The nutritional demands of a Breastfeeding Mom

Breastfeeding provides many benefits for the mother as well as her baby. Research has shown that women who breastfeed have a reduced risk of ovarian and breast cancer. Another health benefit for the mother is weight loss. Because breastfeeding burns calories, it helps the mother get back to her pre-pregnancy weight more quickly. However, one of the most important benefits of nursing is the bond that develops between the mother and child. Nursing a baby provides close physical contact that only occurs when breastfeeding. I feel very blessed. I am still breastfeeding my one year old. Although she is down to 5 feedings a day, it still takes a toll on my body. About 6 months ago, I noticed that I was not getting enough protein and was starving all the time!
It is recommended that the mother get an extra 350 calories per day during the first 6 months of breastfeeding and 400 during the second 6 months of feeding. Mothers also have increased protein needs. They require an additional 25g of protein per day. It is important to get adequate amounts of vitamin D during lactation as well, to help promote bone health and prevent rickets.
Simply eating more of the usual balanced diet should allow you to meet the higher energy demand while you breastfeed. On average, 100 ml of human milk gives 70 kcal of energy. During the first six months after delivery, 750 ml of breast milk is produced daily. If the extra demand for energy is not met from dietary sources, then your reserved fat stores will be used instead. If you do not have reserved fat stores, your body suffers. It will pull from sources such as muscle protein.
The increase in protein requirements during lactation are minimal compared to that of energy. However, if your energy intake is low, protein will be used for energy production. The additional protein requirements during lactation can be met by consuming protein rich foods. Not being a huge meat eater, my body was craving protein and I was not listening to it. If you do not have a high enough protein intake, then the proportion of casein in your milk may be reduced. Casein protein is an important component of your milk, and helps to provide your baby with calcium and phosphate.
Your intake of other nutrients such as vitamins C, A, thiamine, riboflavin, B6, B12, iodine and selenium is reflected in your breast milk composition. Newborn babies have very little amounts of these particular nutrients, and so they rely on breast milk for an adequate supply. Good sources of iodine are seafood and iodised salt. On the other hand, nutrients in your breast milk such as zinc, iron, folic acid, vitamin D, calcium, and copper are not affected by what you eat. The levels of these nutrients in human milk are constant, despite variations in the mother’s diet or body stores. Calcium is essential during lactation because it is required for milk production. An intake of 1000 mg calcium per day is required during the first six months after delivery. Calcium rich foods include eating green leafy vegetables and fish, in addition to drinking milk or other dairy sources. Fish can contain high levels of harmful substances such as mercury, so be cautious of the amount you are eating and from what source.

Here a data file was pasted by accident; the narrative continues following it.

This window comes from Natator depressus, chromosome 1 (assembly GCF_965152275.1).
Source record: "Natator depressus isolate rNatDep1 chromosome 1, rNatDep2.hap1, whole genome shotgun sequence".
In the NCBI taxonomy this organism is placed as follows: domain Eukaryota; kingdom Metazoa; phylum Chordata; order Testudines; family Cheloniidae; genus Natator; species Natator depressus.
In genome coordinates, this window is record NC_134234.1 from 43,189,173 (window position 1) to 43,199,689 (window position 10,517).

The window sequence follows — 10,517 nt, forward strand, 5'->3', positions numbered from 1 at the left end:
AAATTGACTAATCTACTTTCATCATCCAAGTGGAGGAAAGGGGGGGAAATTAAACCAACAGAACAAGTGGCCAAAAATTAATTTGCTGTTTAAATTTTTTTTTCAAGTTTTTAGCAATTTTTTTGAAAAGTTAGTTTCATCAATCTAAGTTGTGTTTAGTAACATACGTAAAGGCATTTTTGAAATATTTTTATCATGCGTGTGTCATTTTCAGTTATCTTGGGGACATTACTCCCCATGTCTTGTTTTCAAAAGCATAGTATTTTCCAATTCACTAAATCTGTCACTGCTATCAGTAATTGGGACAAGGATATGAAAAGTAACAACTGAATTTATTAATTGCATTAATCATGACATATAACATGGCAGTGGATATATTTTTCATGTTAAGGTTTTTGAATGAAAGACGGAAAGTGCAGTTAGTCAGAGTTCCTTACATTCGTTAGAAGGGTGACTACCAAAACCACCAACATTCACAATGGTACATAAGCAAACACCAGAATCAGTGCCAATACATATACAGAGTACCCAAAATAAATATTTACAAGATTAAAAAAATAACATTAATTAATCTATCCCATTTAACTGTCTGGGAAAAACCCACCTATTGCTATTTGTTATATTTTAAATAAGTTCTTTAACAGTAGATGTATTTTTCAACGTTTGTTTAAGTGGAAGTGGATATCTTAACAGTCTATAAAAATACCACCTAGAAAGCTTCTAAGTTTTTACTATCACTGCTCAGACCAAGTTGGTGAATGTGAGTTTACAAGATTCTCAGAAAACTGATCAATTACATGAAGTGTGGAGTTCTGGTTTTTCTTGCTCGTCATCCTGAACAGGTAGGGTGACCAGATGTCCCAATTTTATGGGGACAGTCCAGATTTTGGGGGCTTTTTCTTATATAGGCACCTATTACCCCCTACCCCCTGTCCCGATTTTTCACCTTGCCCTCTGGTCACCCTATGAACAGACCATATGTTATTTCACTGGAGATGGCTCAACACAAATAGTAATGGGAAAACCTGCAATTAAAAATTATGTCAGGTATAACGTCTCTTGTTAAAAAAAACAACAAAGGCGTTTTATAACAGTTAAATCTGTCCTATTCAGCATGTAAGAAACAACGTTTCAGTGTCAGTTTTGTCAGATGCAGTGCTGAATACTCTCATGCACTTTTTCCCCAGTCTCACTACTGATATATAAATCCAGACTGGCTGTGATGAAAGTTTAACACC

In general, while breastfeeding, remember that you need to eat more than usual to replenish energy that is lost through breastfeeding. Eat regularly to increase your food intake and meet all your nutritional needs and keep your intake of empty calorie foods to a minimum by eating more nutrient-dense foods. Plan your meals well by using the food pyramid as a guide in selecting your daily foods. Include plenty of fresh fruit, vegetables, milk products, fish, poultry, nuts, whole grains, rice, beans and lentils. However, if you are still having trouble boosting up your calories and protein intake, here are some protein powders that our family loves and are gluten free too!
There are two types of protein powder that I buy: Rice and Whey protein. I buy the Biochem Sports 100% Natural Whey Protein in the vanilla flavor. Two scoops provide 20 grams of protein, 110 calories and no fat grams and 7 grams of sugar. It also provides 10% of your daily allowance of calcium. I usually mix one scoop into my fruit smoothies for an added burst of protein in the mornings. Another crowd pleaser in my house is the Rainbow Light Vanilla Rice Protein Energizer. One scoop provides 15 grams of protein, 100 calories and 2 grams of fat. It also has 6 grams of fiber with only 2 grams of sugar.
Mom’s After School High Protein Milk Shake
1 Scoop Rainbow Light Vanilla Rice Protein
8 ounces Vanilla Rice or Almond Milk
2 T Non-dairy liquid creamer

Shake mixture in a cup with a lid or in a blender until well powder dissolves.
Go do Homework!

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